This dislocation of temporal flows and subjectivity is an apt metaphor for the way we vicariously engage with mass media depictions of local and international events. As of this writing, at home in Australia the anniversary of “sorry” day has just passed. It is just over a year since the Rudd Government came to power and formally said “sorry” on behalf of the Australian people and parliament, to Aboriginal and Torres Strait Islander families. This was a long awaited apology for a history of state sanctioned laws, which caused Indigenous Australians immeasurable pain and suffering. It was the first time the nation was given official permission to publicly acknowledge, grieve, and share in the history of this country’s trauma. At present, this belief in our ability to begin to affect positive change runs parallel to the global economic crisis, which has seen many countries fall into recession. In Australia, we have just faced the most devastating bushfires on record, where the loss of bushland, homes, and lives continues to rise in the state of Victoria. And in North Queensland, major flooding has recently caused record damage to properties. Our implication in and response to these changing sets of circumstances are ongoing concerns in Laing’s practice.

Natural and man-made disasters have long been a theme in her work. Earlier series such as Natural Disasters (1988) and from Paradise work (1990–92) distilled the common visual language of disaster and beauty into a respective palette of graphic tropes and chromatic gestures. In Natural Disasters, Laing explored the iconography of disaster in a bid to examine the way we have witnessed and rendered our collective memories of the nation’s history. Her Paradise works offered a counterpoint to these concerns, mapping the signifiers of beauty and desire reflected in the promise of everyday consumerism. The later series, one dozen unnatural disasters in the Australian landscape (2003), brought these concerns closer together. In this work, Laing knowingly exploited the picturesque ‘beauty’ of the Australian landscape. Allowing it to travel in close proximity to disaster, she explored the complexities of cultural belonging in terms of Australia’s colonial past and the country’s vision of national identity. In effect, each of these series called attention to the gestural economy of populist images—the way they perform and circulate in conversation with history.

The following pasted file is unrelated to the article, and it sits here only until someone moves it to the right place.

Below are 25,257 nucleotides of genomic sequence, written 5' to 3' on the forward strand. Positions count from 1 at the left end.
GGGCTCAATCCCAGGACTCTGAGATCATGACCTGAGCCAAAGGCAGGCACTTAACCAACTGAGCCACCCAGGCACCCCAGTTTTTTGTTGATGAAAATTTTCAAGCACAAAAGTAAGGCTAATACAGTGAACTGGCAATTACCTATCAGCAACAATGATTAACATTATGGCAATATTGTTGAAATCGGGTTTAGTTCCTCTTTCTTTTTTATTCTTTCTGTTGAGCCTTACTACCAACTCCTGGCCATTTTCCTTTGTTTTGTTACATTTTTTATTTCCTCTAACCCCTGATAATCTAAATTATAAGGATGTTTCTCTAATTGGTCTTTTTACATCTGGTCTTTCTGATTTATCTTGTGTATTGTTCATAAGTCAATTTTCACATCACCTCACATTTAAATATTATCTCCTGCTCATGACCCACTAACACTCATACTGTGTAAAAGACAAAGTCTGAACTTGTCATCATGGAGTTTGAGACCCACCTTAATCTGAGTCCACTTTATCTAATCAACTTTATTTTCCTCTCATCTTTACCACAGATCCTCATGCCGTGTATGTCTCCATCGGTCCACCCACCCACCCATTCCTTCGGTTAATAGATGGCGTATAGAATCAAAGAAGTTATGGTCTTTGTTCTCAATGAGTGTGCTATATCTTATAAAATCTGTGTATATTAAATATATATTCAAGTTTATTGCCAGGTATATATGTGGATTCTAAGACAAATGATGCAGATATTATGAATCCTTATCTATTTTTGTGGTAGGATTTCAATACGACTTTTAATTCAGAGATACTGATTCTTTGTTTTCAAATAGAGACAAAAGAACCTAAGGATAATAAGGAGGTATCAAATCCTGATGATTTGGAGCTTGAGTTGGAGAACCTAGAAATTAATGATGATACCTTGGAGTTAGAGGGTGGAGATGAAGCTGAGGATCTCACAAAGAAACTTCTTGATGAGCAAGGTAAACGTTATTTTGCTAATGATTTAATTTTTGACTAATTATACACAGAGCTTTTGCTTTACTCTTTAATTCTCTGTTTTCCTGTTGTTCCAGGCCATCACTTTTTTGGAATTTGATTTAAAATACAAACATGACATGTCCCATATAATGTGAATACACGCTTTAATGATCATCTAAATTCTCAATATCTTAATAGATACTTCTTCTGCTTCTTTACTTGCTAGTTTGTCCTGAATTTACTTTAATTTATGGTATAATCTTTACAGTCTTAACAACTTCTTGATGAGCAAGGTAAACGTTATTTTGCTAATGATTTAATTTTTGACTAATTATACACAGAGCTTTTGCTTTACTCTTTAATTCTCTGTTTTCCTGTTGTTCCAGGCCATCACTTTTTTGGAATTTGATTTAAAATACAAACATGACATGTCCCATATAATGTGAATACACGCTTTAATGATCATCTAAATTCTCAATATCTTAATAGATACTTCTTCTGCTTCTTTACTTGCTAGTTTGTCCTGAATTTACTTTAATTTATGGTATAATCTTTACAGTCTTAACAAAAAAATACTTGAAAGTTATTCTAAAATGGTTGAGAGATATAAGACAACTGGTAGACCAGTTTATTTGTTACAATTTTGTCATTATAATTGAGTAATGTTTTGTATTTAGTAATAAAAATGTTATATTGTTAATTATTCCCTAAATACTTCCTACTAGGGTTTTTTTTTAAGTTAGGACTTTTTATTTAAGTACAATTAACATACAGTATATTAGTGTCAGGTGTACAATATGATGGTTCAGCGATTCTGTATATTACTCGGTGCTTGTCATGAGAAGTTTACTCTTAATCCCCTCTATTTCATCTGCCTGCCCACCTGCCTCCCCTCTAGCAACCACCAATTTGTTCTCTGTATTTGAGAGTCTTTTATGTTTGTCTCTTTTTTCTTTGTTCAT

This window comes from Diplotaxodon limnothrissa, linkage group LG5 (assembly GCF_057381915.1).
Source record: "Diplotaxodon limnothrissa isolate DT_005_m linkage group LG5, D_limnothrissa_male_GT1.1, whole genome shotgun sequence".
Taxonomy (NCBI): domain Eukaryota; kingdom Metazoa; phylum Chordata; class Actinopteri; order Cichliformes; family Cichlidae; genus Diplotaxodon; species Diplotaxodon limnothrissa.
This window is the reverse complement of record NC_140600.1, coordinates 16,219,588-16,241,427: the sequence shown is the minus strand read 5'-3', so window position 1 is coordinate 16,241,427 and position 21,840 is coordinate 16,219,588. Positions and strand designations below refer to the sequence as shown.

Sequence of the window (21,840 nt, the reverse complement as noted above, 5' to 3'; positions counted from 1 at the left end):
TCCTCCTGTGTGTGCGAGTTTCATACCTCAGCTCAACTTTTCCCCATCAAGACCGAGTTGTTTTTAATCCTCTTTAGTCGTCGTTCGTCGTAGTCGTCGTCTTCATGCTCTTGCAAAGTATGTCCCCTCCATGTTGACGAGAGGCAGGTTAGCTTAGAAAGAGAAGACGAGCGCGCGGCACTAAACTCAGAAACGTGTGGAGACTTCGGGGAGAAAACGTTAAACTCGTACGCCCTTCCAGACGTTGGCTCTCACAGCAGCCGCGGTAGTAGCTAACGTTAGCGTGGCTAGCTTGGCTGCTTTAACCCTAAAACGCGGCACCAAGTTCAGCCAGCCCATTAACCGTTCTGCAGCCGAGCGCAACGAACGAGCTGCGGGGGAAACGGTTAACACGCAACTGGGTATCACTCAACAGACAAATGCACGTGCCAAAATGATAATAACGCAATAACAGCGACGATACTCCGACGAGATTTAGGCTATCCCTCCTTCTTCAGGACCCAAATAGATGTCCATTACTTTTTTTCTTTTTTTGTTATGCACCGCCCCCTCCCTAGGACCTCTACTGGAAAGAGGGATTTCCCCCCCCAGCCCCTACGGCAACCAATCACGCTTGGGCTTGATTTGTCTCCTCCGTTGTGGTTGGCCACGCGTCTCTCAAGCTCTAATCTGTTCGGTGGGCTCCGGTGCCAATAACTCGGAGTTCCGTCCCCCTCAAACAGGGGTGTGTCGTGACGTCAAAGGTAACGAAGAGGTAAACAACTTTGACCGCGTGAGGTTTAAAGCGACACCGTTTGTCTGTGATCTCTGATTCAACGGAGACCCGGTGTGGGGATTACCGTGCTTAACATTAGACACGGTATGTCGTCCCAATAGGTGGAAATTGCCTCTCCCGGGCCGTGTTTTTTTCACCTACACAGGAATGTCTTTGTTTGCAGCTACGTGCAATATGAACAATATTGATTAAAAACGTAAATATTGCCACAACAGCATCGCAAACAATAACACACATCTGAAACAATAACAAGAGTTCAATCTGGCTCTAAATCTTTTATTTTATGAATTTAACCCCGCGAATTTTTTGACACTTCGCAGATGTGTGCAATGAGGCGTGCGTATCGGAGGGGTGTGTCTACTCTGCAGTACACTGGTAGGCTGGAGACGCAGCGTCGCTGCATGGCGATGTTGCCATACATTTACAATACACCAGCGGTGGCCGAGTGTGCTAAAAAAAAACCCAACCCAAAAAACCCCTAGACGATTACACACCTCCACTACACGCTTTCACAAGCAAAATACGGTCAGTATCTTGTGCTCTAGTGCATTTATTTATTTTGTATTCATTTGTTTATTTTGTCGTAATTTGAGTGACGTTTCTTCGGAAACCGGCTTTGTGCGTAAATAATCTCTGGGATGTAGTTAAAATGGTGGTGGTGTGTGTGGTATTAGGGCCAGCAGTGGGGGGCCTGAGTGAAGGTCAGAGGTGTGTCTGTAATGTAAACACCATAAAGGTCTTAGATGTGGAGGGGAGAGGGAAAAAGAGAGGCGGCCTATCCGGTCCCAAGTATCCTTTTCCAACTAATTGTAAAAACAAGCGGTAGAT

a dozen useless actions speculates, expectably for Laing’s work, on broader cultural predicaments. Navigating the terrain of beauty in the wake of disaster, they extend their explorations of interiority towards the pathology of photography as it relates to the public sphere. Susan Sontag has said, “Beauty is part of the history of idealising, which is itself part of the history of consolation”.2 In Laing’s current work, the consolation of beauty is built on the ruins of idealism. To seek solace in these images is like searching for the sheen of perfection in a polish of excrement spoken of at the beginning

Tanya Peterson 2009
1 Rosemary Laing, unpublished studio notes (1991), unpaginated.
2 Susan Sontag, “An Argument About Beauty” in Dilonardo, P. & Jump,
A. (eds.), At the Same Time (London: Hamish Hamilton, 2007), 12.